This case was just released. This brief will be expanded but is being provided as breaking news.
Pegram established that persons making decisions about plan benefits that involve both medical information about the patient and information about the benefits - mixed decisions - could be sued for medical malpractice. (For a detailed analysis of this, see: Health Care's "Thirty Years War": The Origins and Dissolution of Managed Care by Thomas R. McLean & Edward P. Richards cite as 60 N.Y.U. Ann. Surv. Am. L. 283 (2004))
In the Davila decision, the United States Supreme Court, in a unanimous decision, limited Pegram its very special facts - the treating physician in Pegram was also a principle in the health plan. In Davila, the Court found that unless the treating physician him or herself is making the decision, or someone under the treating physician's control, then Pegram does not apply. Thus, as happened in the cases decided in Davila, if a plan gatekeeper makes the decisions, then you cannot sue the gatekeeper for medical malpractice.
This completely turns Pegram on its head, and provides nearly complete protection for the plan. You can still sue, in federal court, for the value of the benefit denied. This is a meaningful remedy if you pay for the benefit and want to be reimbursed, but not if you forgo the benefit and are injured. The court made a point that in each case the plaintiff did not contest or appeal the decision of the gatekeeper, but it did not indicate if that would have changed the outcome.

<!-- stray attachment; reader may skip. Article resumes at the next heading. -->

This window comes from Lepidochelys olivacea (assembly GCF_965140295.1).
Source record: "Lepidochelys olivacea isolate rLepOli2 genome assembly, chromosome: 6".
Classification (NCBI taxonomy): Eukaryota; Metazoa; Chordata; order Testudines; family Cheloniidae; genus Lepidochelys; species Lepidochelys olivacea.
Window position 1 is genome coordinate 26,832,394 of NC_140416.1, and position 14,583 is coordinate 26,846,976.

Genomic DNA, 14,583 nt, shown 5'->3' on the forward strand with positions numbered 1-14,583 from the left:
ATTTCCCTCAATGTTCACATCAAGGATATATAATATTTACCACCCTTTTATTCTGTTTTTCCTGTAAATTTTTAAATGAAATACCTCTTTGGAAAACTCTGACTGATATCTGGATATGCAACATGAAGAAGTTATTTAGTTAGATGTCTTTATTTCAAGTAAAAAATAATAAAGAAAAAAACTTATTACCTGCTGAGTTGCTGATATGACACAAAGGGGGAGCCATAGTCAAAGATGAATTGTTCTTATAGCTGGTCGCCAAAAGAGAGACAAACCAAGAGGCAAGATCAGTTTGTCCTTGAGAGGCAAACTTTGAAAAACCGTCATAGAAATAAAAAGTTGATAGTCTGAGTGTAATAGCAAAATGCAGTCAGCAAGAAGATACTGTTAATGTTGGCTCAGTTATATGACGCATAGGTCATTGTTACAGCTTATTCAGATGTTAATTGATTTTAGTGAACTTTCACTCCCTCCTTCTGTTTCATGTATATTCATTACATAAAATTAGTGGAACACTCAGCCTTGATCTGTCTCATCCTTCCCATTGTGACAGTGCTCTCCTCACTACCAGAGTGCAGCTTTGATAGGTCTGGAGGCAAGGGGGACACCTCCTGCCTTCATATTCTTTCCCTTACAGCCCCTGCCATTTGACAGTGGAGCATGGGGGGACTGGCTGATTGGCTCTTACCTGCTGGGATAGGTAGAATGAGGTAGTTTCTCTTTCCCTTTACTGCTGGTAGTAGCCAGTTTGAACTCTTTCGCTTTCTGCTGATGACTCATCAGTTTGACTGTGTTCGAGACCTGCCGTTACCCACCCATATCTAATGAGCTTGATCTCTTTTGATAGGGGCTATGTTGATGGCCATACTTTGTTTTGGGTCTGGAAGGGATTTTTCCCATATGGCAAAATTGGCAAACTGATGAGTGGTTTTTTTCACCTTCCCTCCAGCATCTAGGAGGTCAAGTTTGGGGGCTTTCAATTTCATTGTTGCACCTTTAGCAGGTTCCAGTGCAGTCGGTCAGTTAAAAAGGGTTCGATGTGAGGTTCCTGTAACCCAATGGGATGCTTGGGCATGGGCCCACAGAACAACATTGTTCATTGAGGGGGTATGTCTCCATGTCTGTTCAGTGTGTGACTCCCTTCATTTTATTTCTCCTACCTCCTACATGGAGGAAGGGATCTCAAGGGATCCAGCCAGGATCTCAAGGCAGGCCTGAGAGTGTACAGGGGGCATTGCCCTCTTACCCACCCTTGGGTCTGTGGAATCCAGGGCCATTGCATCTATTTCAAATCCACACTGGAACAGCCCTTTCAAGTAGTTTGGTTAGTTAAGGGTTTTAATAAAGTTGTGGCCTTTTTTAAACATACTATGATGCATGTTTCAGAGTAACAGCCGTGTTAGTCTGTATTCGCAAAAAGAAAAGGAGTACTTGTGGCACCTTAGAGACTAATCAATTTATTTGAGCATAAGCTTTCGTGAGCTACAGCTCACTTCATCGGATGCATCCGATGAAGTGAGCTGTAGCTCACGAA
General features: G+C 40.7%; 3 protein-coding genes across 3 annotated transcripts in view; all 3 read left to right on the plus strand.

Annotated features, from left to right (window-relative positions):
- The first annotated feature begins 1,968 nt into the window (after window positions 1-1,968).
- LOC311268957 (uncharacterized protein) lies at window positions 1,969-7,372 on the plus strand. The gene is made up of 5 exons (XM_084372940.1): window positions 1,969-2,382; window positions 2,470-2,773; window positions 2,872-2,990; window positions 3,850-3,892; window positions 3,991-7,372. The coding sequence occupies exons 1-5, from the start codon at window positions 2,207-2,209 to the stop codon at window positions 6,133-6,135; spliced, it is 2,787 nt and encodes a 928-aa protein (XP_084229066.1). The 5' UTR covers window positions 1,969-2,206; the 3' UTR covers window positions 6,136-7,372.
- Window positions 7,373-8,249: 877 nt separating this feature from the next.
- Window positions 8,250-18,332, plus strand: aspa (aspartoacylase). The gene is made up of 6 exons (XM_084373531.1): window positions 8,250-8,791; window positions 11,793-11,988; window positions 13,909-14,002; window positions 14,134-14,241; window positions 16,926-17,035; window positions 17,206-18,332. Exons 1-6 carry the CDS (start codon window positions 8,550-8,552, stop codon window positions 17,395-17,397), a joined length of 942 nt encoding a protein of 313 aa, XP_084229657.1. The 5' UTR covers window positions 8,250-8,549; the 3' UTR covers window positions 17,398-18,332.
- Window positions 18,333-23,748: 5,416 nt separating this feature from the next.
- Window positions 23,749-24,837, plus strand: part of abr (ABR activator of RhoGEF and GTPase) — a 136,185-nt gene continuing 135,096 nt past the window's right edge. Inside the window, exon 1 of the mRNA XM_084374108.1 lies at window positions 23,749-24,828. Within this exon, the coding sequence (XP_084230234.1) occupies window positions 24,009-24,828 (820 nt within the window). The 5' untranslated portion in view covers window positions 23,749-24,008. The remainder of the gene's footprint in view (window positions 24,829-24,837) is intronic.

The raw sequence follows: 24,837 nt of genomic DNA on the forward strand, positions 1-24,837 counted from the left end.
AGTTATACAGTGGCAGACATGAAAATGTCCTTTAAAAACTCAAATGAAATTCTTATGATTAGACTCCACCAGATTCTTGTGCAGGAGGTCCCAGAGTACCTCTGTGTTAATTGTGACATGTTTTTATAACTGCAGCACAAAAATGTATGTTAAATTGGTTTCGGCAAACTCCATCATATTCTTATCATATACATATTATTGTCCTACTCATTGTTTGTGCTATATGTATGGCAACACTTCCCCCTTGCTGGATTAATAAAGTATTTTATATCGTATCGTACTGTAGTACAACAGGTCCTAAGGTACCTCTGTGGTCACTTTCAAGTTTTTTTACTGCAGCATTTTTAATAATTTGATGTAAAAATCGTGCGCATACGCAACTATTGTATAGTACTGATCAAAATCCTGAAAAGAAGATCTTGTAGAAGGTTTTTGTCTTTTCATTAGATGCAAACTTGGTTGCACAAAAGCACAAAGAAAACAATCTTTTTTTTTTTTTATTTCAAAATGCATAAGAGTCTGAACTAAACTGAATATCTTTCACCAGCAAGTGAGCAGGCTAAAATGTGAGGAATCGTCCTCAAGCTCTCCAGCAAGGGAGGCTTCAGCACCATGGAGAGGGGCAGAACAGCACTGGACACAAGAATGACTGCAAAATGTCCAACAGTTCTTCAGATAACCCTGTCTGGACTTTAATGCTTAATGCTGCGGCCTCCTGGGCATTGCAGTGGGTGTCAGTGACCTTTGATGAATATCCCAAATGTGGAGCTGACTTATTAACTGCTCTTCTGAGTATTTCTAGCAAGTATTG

Before Pegram, the best way for states to deal with this problem was licensing and practice requirements for gatekeepers. (For a detailed analysis of this approach, see: Edward P. Richards, "The Police Power and the Regulation of Medical Practice: A Historical Review and Guide for Medical Licensing Board Regulation of Physicians in ERISA-Qualified Managed Care Organizations", 8 Annals of Health Law 201 (1999))
The court implored Congress to fix ERISA, saying the combination its broad reach and limited remedies is unfair. Unfortunately, it is unlikely that this will happen because the claimed affected on medical insurance costs. Pegram did not create a lot of new litigation and the court could have let it stand. It is as logical a reading of ERISA as is this case. It is now up to the states to control the power of gatekeepers, something it is fully empowered to do. The difficult balancing act for the states will be controlling the power of the gatekeepers without undermining their quality control function. In cases such as Rush, the disputed treatment was unproven and unnecessary, and properly denied.
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